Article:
The goal of this course was to emphasize the importance of caregivers’ putting themselves in the place of the person with dementia and then using common sense to figure out what they need.
Without this understanding, staff responses in caregiving situations are often partial and inadequate. Getting to know more about your patients—and taking the time to learn about what they experienced in their earlier lives—increases the tools you can use to prevent or manage problematic behaviors.
Knowing why someone would behave strangely, or understanding the reasons for their delusions or negative behaviors, means you can address these issues without causing distress to the person with dementia. “Getting into their reality” often leads to simple, common sense solutions to potentially harmful situations. It also helps to improve the quality of life of the individual by fostering trust in the caregiver and reducing the dependence on medications to manage negative behaviors.
Geriatric nursing was not my goal when I graduated from nursing school in 1961. But after working three years as a public health nurse, doing home visits for the chronically ill, I realized how much I enjoyed working with elders, especially those with cognitive loss. I began to realize how fragile and needy this population really was, and how my interventions could help families to understand their care needs and perhaps make their lives a little better.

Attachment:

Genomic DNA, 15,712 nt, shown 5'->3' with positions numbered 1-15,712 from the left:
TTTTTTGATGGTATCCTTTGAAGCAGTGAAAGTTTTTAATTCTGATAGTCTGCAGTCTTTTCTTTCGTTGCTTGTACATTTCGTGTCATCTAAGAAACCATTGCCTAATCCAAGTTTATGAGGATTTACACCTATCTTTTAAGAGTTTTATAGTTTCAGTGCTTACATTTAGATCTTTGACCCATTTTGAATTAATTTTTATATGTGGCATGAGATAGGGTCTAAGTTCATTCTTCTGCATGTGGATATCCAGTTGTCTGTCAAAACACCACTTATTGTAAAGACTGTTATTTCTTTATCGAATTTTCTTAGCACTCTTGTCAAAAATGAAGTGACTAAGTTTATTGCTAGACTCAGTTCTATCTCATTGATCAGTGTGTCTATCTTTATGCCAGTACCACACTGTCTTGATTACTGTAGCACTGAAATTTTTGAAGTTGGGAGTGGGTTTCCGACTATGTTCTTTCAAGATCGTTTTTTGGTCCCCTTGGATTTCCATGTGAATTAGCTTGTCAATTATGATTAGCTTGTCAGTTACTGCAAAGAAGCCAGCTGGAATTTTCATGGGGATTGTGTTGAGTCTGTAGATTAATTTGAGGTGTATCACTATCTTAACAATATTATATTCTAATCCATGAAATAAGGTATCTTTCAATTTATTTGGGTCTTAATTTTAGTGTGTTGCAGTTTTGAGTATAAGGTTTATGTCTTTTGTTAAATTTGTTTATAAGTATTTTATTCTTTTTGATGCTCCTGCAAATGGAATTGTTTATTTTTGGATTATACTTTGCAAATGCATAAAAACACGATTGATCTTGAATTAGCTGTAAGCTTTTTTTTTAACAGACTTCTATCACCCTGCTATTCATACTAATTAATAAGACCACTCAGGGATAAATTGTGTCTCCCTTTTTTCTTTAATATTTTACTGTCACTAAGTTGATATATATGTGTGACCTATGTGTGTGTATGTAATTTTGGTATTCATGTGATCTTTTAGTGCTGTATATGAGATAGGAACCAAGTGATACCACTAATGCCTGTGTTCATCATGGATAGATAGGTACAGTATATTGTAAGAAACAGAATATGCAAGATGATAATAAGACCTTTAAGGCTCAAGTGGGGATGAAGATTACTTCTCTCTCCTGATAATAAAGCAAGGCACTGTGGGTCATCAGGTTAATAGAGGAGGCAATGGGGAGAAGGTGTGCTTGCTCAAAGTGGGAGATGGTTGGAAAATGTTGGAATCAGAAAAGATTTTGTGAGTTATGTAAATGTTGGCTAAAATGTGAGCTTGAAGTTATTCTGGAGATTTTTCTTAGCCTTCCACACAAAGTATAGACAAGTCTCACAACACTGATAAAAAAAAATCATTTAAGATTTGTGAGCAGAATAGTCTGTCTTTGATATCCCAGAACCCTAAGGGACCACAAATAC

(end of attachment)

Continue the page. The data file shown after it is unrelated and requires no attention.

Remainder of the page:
At the same time, George Mason University began offering an MSN in geriatric nursing. I graduated from this program a few years later, just at the time the idea of separate dementia units for nursing homes and assisted living facilities was becoming a reality. Shortly after I graduated I was asked to coordinate the development of a dementia unit for a nearby assisted living facility. That took a year, and it was during this time I met Elizabeth and several of the other dementia patients I wrote about in my book. Their problems, behavioral issues, and the ways in which they responded to the type of care we provided were not taught in the classroom. The staff and I had a lot to learn, not only about our patients but also about the ways our own behaviors and responses affected our patients. We quickly discovered that to solve some problems we had to think outside the box, and I loved the challenge.
It should be clear from the stories that the guidelines for common-sense care came from my responses to what the residents in various facilities taught me. Even today I can clearly see Elizabeth’s face light up after she got her kiss, and I can still feel the hugs from Hannah. This is what made dementia care so important and so enjoyable for me. A friend once asked me how I could work with people who had dementia. “Isn’t it depressing?” she asked. How could it be depressing to make someone’s life a little better?